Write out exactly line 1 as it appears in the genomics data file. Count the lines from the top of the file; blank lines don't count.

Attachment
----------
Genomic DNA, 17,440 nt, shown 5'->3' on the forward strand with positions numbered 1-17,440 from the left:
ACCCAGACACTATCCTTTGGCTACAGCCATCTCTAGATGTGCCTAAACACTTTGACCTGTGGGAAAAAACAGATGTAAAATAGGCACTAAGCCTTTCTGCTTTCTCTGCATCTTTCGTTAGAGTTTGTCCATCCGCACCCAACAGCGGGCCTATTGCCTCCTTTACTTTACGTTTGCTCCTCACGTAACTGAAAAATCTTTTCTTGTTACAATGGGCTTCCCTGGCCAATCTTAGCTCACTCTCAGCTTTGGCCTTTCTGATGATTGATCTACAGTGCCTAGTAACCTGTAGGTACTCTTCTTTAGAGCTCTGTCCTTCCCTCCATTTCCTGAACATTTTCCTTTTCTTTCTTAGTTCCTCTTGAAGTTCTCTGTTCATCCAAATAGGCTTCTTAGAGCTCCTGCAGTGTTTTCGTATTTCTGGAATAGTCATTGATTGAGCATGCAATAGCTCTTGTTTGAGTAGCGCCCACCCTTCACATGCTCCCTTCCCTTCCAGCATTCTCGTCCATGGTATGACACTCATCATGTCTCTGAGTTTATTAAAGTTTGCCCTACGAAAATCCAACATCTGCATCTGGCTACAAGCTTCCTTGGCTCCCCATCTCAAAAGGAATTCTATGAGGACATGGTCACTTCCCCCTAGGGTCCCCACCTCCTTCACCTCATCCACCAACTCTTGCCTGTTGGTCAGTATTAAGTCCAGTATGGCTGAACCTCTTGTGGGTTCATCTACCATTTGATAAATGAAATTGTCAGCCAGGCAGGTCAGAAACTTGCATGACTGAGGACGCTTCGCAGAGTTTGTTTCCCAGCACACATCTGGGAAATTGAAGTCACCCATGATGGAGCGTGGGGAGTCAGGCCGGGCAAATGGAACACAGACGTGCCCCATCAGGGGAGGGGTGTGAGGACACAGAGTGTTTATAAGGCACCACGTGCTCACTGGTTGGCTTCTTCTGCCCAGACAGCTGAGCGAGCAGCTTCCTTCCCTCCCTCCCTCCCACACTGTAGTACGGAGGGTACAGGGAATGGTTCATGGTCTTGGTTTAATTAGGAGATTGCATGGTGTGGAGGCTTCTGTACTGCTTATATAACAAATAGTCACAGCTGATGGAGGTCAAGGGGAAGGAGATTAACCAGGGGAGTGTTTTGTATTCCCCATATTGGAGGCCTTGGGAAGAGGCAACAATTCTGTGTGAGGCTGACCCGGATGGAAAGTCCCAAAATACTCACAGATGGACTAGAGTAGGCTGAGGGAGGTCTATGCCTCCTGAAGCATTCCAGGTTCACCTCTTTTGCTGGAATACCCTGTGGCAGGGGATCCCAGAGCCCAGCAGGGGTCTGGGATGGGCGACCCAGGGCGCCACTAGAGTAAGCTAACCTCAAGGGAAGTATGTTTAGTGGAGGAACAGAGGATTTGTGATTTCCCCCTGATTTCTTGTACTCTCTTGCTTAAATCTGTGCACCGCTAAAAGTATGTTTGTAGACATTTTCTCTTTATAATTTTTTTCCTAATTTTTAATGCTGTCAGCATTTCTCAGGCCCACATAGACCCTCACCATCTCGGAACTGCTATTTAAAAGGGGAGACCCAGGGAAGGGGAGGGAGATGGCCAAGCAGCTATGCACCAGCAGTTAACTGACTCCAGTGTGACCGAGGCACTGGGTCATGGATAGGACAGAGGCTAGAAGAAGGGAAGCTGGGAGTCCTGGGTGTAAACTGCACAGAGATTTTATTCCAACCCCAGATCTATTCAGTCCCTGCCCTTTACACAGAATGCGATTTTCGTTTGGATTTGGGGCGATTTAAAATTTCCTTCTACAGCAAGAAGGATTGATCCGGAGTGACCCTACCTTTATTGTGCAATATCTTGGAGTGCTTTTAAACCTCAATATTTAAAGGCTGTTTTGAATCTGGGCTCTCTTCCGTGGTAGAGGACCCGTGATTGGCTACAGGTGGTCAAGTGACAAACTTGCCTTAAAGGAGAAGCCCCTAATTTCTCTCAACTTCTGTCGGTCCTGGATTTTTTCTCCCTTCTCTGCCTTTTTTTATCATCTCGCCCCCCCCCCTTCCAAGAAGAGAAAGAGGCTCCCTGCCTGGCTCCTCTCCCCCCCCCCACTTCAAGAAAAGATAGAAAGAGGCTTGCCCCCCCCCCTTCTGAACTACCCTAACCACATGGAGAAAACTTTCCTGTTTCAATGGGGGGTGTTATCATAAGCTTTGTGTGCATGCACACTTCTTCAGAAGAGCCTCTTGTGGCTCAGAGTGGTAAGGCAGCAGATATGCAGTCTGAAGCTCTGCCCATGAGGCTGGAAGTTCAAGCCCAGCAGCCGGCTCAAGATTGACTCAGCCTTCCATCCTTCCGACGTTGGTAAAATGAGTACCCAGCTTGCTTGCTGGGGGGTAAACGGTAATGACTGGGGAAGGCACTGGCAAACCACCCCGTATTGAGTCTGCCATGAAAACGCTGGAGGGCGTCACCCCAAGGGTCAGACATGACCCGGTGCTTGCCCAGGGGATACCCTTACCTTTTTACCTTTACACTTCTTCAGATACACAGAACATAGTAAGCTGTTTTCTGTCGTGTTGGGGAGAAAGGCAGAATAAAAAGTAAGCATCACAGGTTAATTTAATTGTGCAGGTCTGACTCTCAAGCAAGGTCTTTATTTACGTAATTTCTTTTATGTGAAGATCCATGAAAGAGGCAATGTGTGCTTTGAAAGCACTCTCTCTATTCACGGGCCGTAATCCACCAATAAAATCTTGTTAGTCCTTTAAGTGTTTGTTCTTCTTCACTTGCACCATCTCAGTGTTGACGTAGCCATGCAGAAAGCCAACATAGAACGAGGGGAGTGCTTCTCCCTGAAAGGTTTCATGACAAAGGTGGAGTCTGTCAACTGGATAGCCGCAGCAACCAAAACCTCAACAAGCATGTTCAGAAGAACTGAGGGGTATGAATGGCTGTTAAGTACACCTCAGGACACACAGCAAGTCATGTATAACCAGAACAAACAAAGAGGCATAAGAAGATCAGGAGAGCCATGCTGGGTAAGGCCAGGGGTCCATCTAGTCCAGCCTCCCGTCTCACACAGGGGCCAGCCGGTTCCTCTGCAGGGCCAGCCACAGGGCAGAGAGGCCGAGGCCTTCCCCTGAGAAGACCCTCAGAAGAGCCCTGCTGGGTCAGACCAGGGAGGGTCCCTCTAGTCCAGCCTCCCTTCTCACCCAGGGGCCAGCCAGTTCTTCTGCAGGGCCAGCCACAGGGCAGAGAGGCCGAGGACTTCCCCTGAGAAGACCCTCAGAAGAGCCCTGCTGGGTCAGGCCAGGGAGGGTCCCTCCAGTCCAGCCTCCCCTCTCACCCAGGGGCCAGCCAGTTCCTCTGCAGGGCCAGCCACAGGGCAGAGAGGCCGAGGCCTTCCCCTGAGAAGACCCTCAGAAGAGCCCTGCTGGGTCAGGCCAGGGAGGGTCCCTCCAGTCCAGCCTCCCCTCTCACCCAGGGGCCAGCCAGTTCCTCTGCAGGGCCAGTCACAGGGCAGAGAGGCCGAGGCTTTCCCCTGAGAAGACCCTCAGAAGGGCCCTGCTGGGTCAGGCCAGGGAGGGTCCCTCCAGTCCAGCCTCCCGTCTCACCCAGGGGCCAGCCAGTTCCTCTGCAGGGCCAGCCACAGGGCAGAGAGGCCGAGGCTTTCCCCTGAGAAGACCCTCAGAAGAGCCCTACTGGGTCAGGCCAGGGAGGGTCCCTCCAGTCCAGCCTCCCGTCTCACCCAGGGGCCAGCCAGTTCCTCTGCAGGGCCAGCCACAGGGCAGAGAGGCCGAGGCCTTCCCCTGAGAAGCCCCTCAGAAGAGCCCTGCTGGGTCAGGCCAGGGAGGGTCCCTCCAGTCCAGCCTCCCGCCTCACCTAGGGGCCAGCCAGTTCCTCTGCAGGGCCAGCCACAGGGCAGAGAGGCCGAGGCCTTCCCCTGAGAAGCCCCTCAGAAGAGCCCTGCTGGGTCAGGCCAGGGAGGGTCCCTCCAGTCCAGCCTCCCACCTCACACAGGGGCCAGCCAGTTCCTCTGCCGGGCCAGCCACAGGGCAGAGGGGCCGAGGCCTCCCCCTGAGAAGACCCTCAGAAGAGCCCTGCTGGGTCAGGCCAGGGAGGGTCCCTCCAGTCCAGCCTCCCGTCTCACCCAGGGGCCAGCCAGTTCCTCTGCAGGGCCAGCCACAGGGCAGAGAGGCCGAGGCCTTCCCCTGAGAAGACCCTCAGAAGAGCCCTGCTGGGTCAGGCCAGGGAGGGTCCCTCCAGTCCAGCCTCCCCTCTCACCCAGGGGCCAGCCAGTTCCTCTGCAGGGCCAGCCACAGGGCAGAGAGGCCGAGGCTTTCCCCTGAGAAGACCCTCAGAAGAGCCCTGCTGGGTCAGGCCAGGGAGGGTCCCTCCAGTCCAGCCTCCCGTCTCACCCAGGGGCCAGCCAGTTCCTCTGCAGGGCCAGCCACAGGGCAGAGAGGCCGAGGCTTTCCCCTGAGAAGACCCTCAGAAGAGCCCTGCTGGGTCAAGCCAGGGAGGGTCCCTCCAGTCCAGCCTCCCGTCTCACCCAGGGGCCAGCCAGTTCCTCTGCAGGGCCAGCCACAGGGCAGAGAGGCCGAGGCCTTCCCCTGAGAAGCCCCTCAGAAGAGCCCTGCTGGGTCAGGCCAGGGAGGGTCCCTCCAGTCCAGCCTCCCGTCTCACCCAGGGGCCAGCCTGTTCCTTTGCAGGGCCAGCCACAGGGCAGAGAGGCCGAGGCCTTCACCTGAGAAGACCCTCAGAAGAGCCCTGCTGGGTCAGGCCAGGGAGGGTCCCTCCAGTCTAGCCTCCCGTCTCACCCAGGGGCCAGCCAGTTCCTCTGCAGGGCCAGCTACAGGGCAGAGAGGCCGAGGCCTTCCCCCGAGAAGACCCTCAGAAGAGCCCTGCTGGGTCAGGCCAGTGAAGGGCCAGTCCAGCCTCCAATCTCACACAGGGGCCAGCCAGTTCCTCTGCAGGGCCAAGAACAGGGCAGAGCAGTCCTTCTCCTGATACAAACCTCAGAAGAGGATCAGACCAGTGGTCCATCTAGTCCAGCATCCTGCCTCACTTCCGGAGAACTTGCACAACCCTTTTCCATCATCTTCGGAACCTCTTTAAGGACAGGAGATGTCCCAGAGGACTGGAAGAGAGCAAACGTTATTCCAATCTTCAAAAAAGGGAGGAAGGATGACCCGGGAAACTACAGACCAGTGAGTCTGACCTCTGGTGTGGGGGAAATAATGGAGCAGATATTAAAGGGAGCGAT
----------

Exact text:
Genomic DNA, 17,440 nt, shown 5'->3' on the forward strand with positions numbered 1-17,440 from the left: